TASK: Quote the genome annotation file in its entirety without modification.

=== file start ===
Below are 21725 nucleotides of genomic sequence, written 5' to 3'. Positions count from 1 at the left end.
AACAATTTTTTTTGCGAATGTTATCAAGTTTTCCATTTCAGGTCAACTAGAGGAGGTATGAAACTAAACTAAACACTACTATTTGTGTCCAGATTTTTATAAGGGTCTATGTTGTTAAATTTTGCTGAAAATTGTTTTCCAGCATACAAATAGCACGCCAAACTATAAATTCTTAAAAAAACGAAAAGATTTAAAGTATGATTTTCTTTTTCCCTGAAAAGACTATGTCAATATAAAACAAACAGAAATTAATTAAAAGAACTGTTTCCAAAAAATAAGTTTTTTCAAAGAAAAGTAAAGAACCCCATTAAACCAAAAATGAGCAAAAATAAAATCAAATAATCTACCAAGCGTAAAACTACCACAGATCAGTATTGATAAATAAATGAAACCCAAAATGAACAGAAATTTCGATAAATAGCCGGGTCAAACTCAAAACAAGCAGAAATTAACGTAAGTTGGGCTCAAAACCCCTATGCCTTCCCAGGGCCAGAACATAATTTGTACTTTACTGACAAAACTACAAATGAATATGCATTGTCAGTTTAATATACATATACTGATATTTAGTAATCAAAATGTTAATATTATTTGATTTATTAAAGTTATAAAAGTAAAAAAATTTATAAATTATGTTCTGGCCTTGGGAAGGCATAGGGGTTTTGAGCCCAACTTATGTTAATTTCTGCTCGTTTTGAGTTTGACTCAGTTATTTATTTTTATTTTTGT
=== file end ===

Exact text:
Below are 21725 nucleotides of genomic sequence, written 5' to 3'. Positions count from 1 at the left end.
AACAATTTTTTTTGCGAATGTTATCAAGTTTTCCATTTCAGGTCAACTAGAGGAGGTATGAAACTAAACTAAACACTACTATTTGTGTCCAGATTTTTATAAGGGTCTATGTTGTTAAATTTTGCTGAAAATTGTTTTCCAGCATACAAATAGCACGCCAAACTATAAATTCTTAAAAAAACGAAAAGATTTAAAGTATGATTTTCTTTTTCCCTGAAAAGACTATGTCAATATAAAACAAACAGAAATTAATTAAAAGAACTGTTTCCAAAAAATAAGTTTTTTCAAAGAAAAGTAAAGAACCCCATTAAACCAAAAATGAGCAAAAATAAAATCAAATAATCTACCAAGCGTAAAACTACCACAGATCAGTATTGATAAATAAATGAAACCCAAAATGAACAGAAATTTCGATAAATAGCCGGGTCAAACTCAAAACAAGCAGAAATTAACGTAAGTTGGGCTCAAAACCCCTATGCCTTCCCAGGGCCAGAACATAATTTGTACTTTACTGACAAAACTACAAATGAATATGCATTGTCAGTTTAATATACATATACTGATATTTAGTAATCAAAATGTTAATATTATTTGATTTATTAAAGTTATAAAAGTAAAAAAATTTATAAATTATGTTCTGGCCTTGGGAAGGCATAGGGGTTTTGAGCCCAACTTATGTTAATTTCTGCTCGTTTTGAGTTTGACTCAGTTATTTATTTTTATTTTTGT